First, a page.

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IPFS News Link • Ron Paul Says...

Will BRICS Smash the Dollar?

• Ron Paul Institute - Ron Paul

This was the decision of the BRICS (Brazil, Russia, India, China, and South Africa), who formed their alliance to challenge US political and economic dominance, to induct six new countries into their group: Argentina, Egypt, Ethiopia, Iran, Saudi Arabia, and the United Arab Emirates.   

One way the BRICS hope to achieve its goals is to undermine the foundation of US power: the dollar's global reserve currency status. Brazilian President Luiz Inacio Lula de Silva called for BRICS nations to create their own currency, while India is pushing to have its trading partners, including Russia, trade in Indian rupees rather than US dollars. China and other BRICS countries have also reportedly taken steps to explore using gold instead of dollars for international trade.

After then-President Richard Nixon severed the link between the dollar and gold in 1971, Henry Kissinger negotiated a deal with Saudi Arabia where, in exchange for US diplomatic and military support, Saudi Arabia would use dollars for its dealings in the international oil market. The "petrodollar" is the backbone of the dollar's reserve currency status. Early this year, Saudi Arabia signed a deal with Brazil to accept Brazil's currency instead of dollars for oil purchases. If Saudi Arabia signs similar deals with other BRICS nations it will hasten the end of the dollar's reign as reserve currency.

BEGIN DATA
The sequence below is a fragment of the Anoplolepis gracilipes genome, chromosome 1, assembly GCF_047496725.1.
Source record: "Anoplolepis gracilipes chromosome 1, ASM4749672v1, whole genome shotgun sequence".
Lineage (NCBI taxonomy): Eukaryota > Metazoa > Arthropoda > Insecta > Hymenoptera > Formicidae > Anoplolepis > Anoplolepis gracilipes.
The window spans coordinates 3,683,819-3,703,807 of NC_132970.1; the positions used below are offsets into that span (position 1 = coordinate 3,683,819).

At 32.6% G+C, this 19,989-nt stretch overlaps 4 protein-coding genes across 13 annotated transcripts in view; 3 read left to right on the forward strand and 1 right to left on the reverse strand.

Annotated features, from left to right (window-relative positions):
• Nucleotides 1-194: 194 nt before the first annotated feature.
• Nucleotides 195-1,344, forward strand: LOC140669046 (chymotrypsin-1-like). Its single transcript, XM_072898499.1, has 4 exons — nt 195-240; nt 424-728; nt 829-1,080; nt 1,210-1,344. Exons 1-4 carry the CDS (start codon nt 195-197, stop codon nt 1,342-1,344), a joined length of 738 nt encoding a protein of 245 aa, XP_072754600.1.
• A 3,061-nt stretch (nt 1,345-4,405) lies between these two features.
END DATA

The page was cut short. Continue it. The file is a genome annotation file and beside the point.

The rejection of the dollar is also being driven in large part by resentment over the "weaponization" of the dollar's reserve currency status. The US government uses the dollar's reserve currency position in order to force other countries to comply with US sanctions against the latest "designated Hitler." Sanctions are an act of war, so by forcing other countries to follow US sanctions the US Government is dragging them into conflicts that are not in their national interests. It was inevitable that the arrogance of our foreign policy elite would eventually cause a backlash. The backlash started last year when the US demanded other countries join in sanctioning Russia, regardless of the effects of those sanctions on their own economies.